The first number was interrupted by an epilogue of sorts; a still Brown telling a story of his sister bringing him to their temple and reminding him where he comes from, of home. The first movement then ended with all four dancers downstage being showered with dirt. It was then that I realized that we were witnessing the conversations of ancestors, and cultural history in the making. Brown took the different corporal dialects that most influence his choreography and brought them to the source. He brought a modern fusion of dance language and placed it on its ancestors to make sense of, and relay, their teachings.
I really liked the the way this show was cast. I couldn’t necessarily make out who the specific characters were, but quite honestly I couldn’t care. What came through the most in this character dynamic was a sense of shared responsibility, of heightened community.
The second movement, seeking/healing, performed again by all four dancers with music by Sweet Honey and the Rock, included my favorite use of sound. This piece began with the dancers rising from the ashes and exploring their environment in a much more inquisitive manner. Their movement transformed from an almost confrontational tone in the first scene to an exploration of space and relativity to each other. Sounds of nature and melodies blended together to form a canvas full of possibilities. The characters mingled at times and other times danced on their own – seeking, healing. A stand out moment for me was a solo phrase by dancer Annique Roberts. Roberts’ control and precision when tackling the complex movement was breathtaking. Overall, this cast did an incredible job of taking athletic movement and relaying it effortlessly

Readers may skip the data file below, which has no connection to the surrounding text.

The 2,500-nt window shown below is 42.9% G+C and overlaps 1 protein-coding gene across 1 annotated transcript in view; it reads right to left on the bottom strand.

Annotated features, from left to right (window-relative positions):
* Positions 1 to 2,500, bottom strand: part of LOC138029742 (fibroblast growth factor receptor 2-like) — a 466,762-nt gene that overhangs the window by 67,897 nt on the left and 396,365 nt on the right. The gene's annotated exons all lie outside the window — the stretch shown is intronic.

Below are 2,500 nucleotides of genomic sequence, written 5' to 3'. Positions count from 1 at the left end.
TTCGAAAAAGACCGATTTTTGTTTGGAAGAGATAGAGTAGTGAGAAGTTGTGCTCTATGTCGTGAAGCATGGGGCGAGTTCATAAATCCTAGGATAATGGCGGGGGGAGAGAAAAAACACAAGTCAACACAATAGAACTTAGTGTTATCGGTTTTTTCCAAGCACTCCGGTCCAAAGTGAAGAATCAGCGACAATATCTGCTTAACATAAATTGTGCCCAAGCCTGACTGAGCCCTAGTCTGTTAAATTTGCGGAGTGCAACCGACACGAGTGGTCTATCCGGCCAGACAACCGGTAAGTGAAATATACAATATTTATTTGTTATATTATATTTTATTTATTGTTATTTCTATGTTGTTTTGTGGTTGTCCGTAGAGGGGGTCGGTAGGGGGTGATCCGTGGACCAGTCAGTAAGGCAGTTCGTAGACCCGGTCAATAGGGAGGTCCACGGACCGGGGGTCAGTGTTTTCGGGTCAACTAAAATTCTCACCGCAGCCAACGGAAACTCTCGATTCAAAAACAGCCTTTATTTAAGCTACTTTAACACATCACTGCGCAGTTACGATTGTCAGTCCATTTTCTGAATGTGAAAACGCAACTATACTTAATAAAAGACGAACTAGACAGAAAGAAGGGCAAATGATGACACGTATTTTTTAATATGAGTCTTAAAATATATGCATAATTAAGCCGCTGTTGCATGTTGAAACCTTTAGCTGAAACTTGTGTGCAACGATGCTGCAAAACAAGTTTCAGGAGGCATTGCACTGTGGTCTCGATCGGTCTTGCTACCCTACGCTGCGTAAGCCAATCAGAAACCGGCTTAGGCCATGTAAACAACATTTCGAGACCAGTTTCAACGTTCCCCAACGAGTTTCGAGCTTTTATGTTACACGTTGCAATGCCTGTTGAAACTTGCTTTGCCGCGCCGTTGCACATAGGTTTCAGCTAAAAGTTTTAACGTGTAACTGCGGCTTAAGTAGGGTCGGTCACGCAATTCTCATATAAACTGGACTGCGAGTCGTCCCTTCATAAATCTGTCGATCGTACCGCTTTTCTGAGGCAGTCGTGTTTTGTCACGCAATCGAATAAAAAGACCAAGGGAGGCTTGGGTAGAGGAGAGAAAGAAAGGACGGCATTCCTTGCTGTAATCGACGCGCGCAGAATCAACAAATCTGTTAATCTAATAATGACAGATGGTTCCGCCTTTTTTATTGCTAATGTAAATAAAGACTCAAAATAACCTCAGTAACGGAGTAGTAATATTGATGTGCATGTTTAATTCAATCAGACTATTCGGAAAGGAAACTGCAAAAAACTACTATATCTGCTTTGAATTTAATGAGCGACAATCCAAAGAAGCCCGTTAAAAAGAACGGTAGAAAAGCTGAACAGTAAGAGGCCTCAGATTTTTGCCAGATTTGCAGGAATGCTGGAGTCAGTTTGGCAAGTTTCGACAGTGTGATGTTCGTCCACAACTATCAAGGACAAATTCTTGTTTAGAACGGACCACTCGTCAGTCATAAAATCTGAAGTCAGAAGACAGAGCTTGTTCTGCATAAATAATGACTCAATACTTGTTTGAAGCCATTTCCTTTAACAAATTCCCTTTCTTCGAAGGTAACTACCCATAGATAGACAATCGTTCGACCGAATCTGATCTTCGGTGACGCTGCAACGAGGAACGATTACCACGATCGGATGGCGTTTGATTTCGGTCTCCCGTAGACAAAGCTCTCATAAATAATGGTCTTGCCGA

The third piece, thank you, was a diversion from the rest of the show. It was influenced by an Afro-Cuban corporal vocabulary with music from the Cutumba Ballet Folklorico Cutumba de Santiago and the dancers in traditional folkloric caribbean costumes; the ladies in long skirts and men in loose slacks. This piece seemed almost regal. Drums were still the driving pulse, but in a different way than in the prior two pieces. The tone was lighter, more sensible. There was also a notable use of the hips which had not been as prevalent in the first two movements. Gestures were more gentle; steps were taken carefully, yet decisively, and were driven by a purpose that seemed to come from lessons learned and a desire to share them.